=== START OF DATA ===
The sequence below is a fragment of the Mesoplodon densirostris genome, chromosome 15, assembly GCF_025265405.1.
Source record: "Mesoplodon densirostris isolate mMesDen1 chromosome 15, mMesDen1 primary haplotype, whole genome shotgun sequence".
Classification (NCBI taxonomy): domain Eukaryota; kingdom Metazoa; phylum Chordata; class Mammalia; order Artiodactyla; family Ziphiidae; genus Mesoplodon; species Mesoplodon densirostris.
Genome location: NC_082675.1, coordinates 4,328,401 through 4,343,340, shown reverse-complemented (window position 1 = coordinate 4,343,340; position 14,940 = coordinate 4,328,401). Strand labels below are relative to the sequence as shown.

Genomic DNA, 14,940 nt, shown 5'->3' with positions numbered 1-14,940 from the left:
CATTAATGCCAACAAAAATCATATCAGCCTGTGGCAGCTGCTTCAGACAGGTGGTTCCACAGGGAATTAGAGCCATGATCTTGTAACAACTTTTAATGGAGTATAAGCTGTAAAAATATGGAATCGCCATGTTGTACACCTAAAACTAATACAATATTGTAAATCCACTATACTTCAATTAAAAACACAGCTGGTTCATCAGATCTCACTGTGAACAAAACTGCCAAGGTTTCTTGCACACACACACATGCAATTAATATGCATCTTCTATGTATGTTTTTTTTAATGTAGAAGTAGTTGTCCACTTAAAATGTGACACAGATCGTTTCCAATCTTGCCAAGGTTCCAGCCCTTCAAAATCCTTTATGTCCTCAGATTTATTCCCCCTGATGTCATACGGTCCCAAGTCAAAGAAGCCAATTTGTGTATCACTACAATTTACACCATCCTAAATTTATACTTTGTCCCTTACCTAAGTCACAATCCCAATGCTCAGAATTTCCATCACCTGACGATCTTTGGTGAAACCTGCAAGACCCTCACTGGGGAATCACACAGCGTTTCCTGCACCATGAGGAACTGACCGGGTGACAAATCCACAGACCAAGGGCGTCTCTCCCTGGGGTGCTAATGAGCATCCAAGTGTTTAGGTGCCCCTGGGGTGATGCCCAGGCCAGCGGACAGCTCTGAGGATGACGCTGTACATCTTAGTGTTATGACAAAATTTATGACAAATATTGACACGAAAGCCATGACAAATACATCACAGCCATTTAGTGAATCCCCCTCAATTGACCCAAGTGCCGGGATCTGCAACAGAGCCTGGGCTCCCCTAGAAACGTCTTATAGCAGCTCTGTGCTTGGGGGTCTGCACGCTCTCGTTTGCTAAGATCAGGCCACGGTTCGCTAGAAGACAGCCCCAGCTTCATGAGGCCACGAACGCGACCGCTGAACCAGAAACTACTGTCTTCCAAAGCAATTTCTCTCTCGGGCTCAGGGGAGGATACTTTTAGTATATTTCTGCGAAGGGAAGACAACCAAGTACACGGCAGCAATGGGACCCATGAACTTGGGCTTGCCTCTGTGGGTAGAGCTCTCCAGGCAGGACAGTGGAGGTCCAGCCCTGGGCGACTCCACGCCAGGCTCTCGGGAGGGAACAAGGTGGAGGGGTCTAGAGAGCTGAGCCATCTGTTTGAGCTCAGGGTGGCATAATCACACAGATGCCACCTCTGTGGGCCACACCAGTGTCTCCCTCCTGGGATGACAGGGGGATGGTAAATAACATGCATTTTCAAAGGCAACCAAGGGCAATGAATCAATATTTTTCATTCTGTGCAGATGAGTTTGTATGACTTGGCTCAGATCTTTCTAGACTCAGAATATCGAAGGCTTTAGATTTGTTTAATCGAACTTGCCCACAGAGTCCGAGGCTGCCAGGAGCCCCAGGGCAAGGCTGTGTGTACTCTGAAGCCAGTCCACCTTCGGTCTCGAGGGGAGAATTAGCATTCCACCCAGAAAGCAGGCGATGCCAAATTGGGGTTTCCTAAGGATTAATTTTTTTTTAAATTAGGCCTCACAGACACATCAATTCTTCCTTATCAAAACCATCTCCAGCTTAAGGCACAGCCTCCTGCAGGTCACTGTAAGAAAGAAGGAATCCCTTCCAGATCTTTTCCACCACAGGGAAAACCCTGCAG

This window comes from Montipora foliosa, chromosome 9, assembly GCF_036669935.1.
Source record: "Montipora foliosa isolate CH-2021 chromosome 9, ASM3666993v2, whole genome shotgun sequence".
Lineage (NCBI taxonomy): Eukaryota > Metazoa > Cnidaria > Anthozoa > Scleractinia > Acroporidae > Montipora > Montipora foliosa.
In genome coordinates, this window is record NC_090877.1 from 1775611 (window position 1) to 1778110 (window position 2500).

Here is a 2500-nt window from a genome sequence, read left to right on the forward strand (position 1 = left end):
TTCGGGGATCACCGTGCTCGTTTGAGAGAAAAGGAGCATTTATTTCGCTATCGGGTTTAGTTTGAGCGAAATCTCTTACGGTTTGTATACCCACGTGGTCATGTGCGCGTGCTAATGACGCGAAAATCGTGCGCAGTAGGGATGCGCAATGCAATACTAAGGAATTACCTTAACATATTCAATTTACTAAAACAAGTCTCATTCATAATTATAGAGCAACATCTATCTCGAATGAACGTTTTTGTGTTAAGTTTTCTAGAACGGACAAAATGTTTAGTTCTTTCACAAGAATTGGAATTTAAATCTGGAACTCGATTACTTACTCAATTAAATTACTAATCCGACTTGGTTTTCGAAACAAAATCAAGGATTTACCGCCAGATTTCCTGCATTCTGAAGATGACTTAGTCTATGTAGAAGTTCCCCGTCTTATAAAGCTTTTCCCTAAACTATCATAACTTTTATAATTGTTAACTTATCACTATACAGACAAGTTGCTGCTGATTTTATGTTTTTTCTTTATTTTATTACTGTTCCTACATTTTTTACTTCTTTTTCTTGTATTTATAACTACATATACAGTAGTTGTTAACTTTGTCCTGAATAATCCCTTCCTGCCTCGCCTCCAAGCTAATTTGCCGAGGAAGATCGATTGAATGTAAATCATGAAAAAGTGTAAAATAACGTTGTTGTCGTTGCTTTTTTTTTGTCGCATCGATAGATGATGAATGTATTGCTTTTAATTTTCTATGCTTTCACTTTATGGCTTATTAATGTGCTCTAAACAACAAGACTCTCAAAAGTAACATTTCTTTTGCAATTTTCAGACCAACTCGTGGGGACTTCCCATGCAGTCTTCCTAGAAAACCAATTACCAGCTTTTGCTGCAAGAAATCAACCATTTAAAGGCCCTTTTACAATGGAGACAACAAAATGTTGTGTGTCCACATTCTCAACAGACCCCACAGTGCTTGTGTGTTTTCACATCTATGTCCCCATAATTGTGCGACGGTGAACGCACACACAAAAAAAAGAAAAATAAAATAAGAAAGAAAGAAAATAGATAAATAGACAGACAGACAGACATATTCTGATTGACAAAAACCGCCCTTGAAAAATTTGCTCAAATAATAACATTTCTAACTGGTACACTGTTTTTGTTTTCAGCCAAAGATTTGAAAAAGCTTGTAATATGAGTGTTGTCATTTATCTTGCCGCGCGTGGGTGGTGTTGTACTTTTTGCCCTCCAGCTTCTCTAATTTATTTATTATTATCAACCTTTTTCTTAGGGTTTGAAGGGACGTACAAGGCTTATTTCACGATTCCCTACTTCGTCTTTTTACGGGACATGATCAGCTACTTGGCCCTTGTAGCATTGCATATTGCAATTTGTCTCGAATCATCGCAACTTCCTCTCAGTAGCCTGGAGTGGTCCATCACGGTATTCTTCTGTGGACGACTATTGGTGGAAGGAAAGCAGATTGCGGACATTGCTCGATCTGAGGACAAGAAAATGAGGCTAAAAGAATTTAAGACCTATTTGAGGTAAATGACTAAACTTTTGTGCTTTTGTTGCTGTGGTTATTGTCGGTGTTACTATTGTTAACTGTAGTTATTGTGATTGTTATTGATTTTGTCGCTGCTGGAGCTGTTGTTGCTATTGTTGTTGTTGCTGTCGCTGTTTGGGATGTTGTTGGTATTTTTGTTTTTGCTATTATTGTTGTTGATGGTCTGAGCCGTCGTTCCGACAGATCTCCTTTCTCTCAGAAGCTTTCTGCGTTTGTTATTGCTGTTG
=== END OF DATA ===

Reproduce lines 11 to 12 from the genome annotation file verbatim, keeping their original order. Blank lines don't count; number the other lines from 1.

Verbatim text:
Here is a 2500-nt window from a genome sequence, read left to right on the forward strand (position 1 = left end):
TTCGGGGATCACCGTGCTCGTTTGAGAGAAAAGGAGCATTTATTTCGCTATCGGGTTTAGTTTGAGCGAAATCTCTTACGGTTTGTATACCCACGTGGTCATGTGCGCGTGCTAATGACGCGAAAATCGTGCGCAGTAGGGATGCGCAATGCAATACTAAGGAATTACCTTAACATATTCAATTTACTAAAACAAGTCTCATTCATAATTATAGAGCAACATCTATCTCGAATGAACGTTTTTGTGTTAAGTTTTCTAGAACGGACAAAATGTTTAGTTCTTTCACAAGAATTGGAATTTAAATCTGGAACTCGATTACTTACTCAATTAAATTACTAATCCGACTTGGTTTTCGAAACAAAATCAAGGATTTACCGCCAGATTTCCTGCATTCTGAAGATGACTTAGTCTATGTAGAAGTTCCCCGTCTTATAAAGCTTTTCCCTAAACTATCATAACTTTTATAATTGTTAACTTATCACTATACAGACAAGTTGCTGCTGATTTTATGTTTTTTCTTTATTTTATTACTGTTCCTACATTTTTTACTTCTTTTTCTTGTATTTATAACTACATATACAGTAGTTGTTAACTTTGTCCTGAATAATCCCTTCCTGCCTCGCCTCCAAGCTAATTTGCCGAGGAAGATCGATTGAATGTAAATCATGAAAAAGTGTAAAATAACGTTGTTGTCGTTGCTTTTTTTTTGTCGCATCGATAGATGATGAATGTATTGCTTTTAATTTTCTATGCTTTCACTTTATGGCTTATTAATGTGCTCTAAACAACAAGACTCTCAAAAGTAACATTTCTTTTGCAATTTTCAGACCAACTCGTGGGGACTTCCCATGCAGTCTTCCTAGAAAACCAATTACCAGCTTTTGCTGCAAGAAATCAACCATTTAAAGGCCCTTTTACAATGGAGACAACAAAATGTTGTGTGTCCACATTCTCAACAGACCCCACAGTGCTTGTGTGTTTTCACATCTATGTCCCCATAATTGTGCGACGGTGAACGCACACACAAAAAAAAGAAAAATAAAATAAGAAAGAAAGAAAATAGATAAATAGACAGACAGACAGACATATTCTGATTGACAAAAACCGCCCTTGAAAAATTTGCTCAAATAATAACATTTCTAACTGGTACACTGTTTTTGTTTTCAGCCAAAGATTTGAAAAAGCTTGTAATATGAGTGTTGTCATTTATCTTGCCGCGCGTGGGTGGTGTTGTACTTTTTGCCCTCCAGCTTCTCTAATTTATTTATTATTATCAACCTTTTTCTTAGGGTTTGAAGGGACGTACAAGGCTTATTTCACGATTCCCTACTTCGTCTTTTTACGGGACATGATCAGCTACTTGGCCCTTGTAGCATTGCATATTGCAATTTGTCTCGAATCATCGCAACTTCCTCTCAGTAGCCTGGAGTGGTCCATCACGGTATTCTTCTGTGGACGACTATTGGTGGAAGGAAAGCAGATTGCGGACATTGCTCGATCTGAGGACAAGAAAATGAGGCTAAAAGAATTTAAGACCTATTTGAGGTAAATGACTAAACTTTTGTGCTTTTGTTGCTGTGGTTATTGTCGGTGTTACTATTGTTAACTGTAGTTATTGTGATTGTTATTGATTTTGTCGCTGCTGGAGCTGTTGTTGCTATTGTTGTTGTTGCTGTCGCTGTTTGGGATGTTGTTGGTATTTTTGTTTTTGCTATTATTGTTGTTGATGGTCTGAGCCGTCGTTCCGACAGATCTCCTTTCTCTCAGAAGCTTTCTGCGTTTGTTATTGCTGTTG